While in these meetings, I generally maintained a quiet presence, focusing on listening and gathering information. Post-meeting, I would follow up with managers to discuss any concerns or insights gathered from the meeting.

For those unable to join sales meetings directly, there's an alternative. Working with revenue operations (RevOps) to build a report that automatically provides updates on the sales pipeline can be equally effective. This allows the CS team to stay informed and plan accordingly, even without direct meeting participation.

This step emphasizes the importance of cross-departmental collaboration. By having CS participate in sales meetings, we foster a more cohesive approach to customer acquisition and success, ensuring that both teams are aligned in their objectives and strategies.

Step 11: Train your team on effective feedback

The eleventh and final step I learned in enhancing the sales-CS handoff process is about the importance of providing effective interdepartmental feedback. My initial experiences in giving feedback were shaped by my time in the restaurant industry, which, as you can imagine, wasn't the ideal learning environment for constructive feedback.

Giving feedback across departments is a delicate task. It requires a careful balance between honesty and tact, especially when addressing issues that might cause friction or defensiveness.

I came across a transformative method for giving feedback, which I discovered in "The Leader Lab" by LifeLabs Learning. It's called the QBIQ method, an acronym for Question, Behavior, Impact, Question.

  • Initial question: Start with a simple, respectful question like, "Can I provide some feedback?" or "Is now a good time for feedback?" This sets the stage and checks if the person is receptive.
  • Behavior: Clearly and objectively describe the behavior you observed. For instance, "You mentioned we support reverse positive pay, but we do not."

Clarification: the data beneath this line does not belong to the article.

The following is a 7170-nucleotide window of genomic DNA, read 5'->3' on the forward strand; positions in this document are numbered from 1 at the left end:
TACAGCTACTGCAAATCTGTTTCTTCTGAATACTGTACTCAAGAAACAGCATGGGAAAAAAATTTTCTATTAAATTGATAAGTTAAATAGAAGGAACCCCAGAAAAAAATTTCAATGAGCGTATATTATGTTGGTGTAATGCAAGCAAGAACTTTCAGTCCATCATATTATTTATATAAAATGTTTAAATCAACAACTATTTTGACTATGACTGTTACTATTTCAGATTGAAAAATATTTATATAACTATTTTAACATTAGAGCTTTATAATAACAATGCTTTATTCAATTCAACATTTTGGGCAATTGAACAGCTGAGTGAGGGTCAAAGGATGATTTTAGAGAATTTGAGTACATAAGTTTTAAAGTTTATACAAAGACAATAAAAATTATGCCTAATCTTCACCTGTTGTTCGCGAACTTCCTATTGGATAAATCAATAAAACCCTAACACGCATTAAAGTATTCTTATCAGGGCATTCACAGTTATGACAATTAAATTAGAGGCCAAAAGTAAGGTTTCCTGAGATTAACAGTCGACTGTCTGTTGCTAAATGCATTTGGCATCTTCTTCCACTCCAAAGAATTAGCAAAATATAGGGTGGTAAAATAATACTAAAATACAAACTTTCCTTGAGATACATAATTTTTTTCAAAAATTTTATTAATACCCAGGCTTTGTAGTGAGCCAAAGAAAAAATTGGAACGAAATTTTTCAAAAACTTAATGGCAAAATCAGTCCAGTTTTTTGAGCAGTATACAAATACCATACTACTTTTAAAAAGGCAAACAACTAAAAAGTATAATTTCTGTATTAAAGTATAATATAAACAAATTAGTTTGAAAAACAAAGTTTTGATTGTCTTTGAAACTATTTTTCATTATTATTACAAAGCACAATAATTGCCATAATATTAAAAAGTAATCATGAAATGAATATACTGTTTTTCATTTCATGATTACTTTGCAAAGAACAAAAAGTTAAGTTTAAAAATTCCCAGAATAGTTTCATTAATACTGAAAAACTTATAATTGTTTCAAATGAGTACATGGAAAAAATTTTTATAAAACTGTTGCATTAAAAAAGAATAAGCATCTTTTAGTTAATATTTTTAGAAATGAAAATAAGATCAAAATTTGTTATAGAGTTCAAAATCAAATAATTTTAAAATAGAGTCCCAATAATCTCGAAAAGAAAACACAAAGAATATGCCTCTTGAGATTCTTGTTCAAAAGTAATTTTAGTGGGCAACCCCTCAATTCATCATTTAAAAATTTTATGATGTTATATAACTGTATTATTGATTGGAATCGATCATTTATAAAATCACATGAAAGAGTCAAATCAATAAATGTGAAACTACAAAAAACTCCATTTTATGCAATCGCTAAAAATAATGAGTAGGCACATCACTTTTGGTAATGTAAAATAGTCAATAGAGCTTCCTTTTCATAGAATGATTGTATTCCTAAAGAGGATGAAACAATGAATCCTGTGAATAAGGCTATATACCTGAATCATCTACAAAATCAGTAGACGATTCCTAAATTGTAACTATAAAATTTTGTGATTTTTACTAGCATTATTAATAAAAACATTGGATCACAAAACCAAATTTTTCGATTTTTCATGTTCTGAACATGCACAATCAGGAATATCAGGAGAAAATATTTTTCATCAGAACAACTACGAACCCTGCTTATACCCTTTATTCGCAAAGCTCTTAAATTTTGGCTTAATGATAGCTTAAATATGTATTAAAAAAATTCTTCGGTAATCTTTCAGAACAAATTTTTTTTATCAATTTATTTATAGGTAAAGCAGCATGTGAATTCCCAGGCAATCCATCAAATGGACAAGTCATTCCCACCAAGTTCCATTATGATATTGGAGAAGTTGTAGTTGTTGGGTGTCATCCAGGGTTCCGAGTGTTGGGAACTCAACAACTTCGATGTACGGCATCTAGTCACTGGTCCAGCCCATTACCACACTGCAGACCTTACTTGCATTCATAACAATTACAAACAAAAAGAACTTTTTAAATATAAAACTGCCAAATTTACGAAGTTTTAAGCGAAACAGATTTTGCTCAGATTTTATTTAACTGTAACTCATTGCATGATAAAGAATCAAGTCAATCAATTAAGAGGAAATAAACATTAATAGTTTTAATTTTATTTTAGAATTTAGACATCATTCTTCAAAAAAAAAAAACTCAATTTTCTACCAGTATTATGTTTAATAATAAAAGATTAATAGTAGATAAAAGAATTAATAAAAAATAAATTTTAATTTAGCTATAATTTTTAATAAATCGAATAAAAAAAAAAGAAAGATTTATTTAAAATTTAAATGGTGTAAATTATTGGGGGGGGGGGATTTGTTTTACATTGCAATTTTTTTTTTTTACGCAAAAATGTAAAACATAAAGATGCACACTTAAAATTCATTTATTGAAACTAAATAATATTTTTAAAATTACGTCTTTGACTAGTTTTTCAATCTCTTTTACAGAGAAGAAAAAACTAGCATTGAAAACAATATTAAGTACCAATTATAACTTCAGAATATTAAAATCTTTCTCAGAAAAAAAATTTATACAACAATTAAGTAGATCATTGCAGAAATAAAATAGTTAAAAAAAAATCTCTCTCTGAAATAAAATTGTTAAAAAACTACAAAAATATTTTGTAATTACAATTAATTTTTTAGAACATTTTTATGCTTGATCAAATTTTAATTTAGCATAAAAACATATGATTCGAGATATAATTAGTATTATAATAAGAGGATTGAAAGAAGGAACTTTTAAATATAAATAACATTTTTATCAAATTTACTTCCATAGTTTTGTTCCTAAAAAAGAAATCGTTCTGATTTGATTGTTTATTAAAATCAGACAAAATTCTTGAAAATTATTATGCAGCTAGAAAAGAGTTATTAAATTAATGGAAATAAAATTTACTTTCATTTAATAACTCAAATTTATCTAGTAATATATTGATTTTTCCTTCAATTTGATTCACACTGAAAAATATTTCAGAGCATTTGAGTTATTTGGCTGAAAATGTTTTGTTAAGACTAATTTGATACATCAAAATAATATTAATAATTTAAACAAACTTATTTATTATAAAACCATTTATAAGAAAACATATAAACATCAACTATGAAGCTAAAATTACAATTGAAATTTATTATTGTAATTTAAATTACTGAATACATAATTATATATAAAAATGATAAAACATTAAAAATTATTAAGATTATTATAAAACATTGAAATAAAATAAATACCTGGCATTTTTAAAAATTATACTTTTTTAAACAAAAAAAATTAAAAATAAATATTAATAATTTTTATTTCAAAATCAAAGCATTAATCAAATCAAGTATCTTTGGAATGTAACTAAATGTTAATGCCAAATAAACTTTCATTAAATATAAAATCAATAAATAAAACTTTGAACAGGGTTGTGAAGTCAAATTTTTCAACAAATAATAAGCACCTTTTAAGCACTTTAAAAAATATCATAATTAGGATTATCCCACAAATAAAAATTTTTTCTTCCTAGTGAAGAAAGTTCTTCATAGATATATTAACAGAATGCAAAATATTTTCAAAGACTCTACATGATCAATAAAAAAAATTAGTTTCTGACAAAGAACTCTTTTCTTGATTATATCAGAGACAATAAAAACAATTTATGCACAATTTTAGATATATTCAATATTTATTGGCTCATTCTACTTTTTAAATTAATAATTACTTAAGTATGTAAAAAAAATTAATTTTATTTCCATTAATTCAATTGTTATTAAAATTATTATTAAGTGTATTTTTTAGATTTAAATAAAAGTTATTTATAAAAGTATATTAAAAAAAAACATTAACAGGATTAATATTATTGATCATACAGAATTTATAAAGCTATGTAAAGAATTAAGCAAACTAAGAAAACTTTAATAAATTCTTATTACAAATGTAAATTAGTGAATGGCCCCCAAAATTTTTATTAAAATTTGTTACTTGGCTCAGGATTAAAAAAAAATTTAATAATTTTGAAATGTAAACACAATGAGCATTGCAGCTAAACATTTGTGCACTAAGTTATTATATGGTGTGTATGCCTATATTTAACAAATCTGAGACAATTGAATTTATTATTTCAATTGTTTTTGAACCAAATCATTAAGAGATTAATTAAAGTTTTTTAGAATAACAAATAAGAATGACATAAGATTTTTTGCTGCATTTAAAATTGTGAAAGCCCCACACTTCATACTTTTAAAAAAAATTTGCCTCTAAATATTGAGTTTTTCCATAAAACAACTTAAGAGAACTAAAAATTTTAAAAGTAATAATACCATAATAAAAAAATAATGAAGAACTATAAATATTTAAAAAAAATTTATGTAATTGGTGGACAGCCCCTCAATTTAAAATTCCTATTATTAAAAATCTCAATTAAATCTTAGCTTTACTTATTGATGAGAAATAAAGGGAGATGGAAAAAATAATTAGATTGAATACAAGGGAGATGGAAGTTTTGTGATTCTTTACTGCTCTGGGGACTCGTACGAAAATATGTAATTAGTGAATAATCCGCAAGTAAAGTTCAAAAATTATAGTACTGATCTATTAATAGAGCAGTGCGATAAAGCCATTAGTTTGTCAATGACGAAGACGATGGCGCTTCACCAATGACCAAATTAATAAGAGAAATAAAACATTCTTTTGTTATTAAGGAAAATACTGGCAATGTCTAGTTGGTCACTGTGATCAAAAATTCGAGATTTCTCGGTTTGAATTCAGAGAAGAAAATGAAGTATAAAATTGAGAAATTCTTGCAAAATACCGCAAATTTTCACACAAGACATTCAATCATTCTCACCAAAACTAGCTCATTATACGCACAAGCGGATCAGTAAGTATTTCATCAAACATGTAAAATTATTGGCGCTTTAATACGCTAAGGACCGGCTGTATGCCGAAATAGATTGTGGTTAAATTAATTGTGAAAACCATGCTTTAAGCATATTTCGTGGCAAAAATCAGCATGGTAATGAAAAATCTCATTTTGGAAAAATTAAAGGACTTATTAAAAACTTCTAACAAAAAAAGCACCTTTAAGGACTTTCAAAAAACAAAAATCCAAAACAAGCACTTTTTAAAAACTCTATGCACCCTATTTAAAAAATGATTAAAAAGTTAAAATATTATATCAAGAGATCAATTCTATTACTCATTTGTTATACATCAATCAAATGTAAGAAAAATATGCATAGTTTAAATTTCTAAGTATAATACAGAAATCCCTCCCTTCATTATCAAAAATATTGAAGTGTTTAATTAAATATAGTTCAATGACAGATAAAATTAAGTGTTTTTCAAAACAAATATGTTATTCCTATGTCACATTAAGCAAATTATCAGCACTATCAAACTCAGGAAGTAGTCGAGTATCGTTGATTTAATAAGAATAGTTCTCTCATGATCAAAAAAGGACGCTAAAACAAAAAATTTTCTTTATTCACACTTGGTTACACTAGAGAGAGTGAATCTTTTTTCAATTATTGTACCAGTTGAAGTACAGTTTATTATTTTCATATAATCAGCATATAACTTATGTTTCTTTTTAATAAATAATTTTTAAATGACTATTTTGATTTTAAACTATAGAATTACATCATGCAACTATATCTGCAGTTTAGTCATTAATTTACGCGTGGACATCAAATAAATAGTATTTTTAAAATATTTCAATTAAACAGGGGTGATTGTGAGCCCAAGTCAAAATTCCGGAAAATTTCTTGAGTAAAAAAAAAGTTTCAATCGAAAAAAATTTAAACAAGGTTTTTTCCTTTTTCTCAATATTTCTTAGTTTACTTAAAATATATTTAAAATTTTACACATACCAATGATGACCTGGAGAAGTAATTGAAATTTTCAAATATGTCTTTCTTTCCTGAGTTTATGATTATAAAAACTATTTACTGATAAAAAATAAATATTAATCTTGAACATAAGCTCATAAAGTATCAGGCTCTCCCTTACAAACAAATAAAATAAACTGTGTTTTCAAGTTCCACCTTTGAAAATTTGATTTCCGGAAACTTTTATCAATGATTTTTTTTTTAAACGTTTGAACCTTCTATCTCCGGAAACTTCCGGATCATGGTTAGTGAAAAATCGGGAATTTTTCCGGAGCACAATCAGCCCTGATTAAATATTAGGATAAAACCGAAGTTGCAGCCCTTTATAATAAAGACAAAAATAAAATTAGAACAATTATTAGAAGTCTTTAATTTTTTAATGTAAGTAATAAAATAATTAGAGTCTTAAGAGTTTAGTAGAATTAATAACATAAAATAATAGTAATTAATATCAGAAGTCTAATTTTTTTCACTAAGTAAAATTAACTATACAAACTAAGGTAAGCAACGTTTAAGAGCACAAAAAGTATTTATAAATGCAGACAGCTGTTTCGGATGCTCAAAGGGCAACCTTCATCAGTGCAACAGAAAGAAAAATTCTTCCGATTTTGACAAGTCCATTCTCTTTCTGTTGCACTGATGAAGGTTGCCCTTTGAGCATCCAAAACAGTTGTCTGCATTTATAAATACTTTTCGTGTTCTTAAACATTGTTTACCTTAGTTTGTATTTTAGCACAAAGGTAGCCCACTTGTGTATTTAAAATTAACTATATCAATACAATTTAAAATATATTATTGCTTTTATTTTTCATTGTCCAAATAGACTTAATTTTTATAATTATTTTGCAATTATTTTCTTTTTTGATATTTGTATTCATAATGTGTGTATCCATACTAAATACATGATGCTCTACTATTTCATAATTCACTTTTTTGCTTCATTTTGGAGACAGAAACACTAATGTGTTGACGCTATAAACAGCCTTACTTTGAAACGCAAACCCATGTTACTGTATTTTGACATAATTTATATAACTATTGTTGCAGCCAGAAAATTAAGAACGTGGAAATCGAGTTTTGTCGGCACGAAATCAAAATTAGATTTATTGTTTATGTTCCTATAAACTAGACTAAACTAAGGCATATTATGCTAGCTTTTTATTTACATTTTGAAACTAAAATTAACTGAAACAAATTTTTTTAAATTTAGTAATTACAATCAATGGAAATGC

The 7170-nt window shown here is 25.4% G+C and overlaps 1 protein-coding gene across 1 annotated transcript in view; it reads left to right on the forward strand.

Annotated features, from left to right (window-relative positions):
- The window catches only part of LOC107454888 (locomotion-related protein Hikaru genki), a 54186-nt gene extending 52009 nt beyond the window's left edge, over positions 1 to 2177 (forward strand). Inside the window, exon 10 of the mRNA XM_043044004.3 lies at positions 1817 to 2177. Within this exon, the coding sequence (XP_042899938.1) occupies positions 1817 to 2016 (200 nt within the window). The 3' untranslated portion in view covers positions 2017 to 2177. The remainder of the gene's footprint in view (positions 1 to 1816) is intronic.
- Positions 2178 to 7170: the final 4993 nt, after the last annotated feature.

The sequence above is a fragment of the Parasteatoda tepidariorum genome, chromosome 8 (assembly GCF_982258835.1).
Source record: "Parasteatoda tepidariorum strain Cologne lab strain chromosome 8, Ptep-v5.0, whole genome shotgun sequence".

• Impact: Explain the impact of this behavior. For example, "This causes customer escalation, increases churn risk, and negatively affects our company's margins and revenues."
  • Closing question: End with a collaborative question like, "What can we do to prevent this in the future?" This invites dialogue and joint problem-solving.

Initially, this method may feel unnatural or forced. However, like any skill, it becomes more fluid and instinctive with practice. The goal is to make feedback a constructive, collaborative process that contributes positively to interdepartmental relations and overall organizational health.

Additional tips for enhancing sales-CS relationships

In addition to the 11 steps, another useful practice is tracking the reasons for closed deals, both won and lost, over time. This can provide valuable insights into the sales process, customer preferences, and areas where the product or service could be improved.

Understanding why deals are won can help replicate successful strategies and identify what resonates with customers. Analyzing why deals are lost is crucial for identifying areas of improvement, whether it's in the product, pricing, sales approach, or customer expectations.

Another critical aspect is establishing clear rules of engagement regarding when and how sales teams can re-engage with existing customers, especially around renewals.

Having well-documented guidelines helps prevent conflicts and ensures that both sales and customer success teams are aligned in their approach to customer management. This is particularly important to avoid situations where sales efforts overlap or conflict with ongoing customer success initiatives, such as renewals or upsells.

Final thoughts

I hope these practices and tips provide you with a valuable playbook that you can bring to your sales leaders and C-level executives. The goal is to foster better sales-CS relationships and improve the overall customer experience. By implementing these strategies, you're not only enhancing interdepartmental collaboration but also driving greater success for your organization and your customers.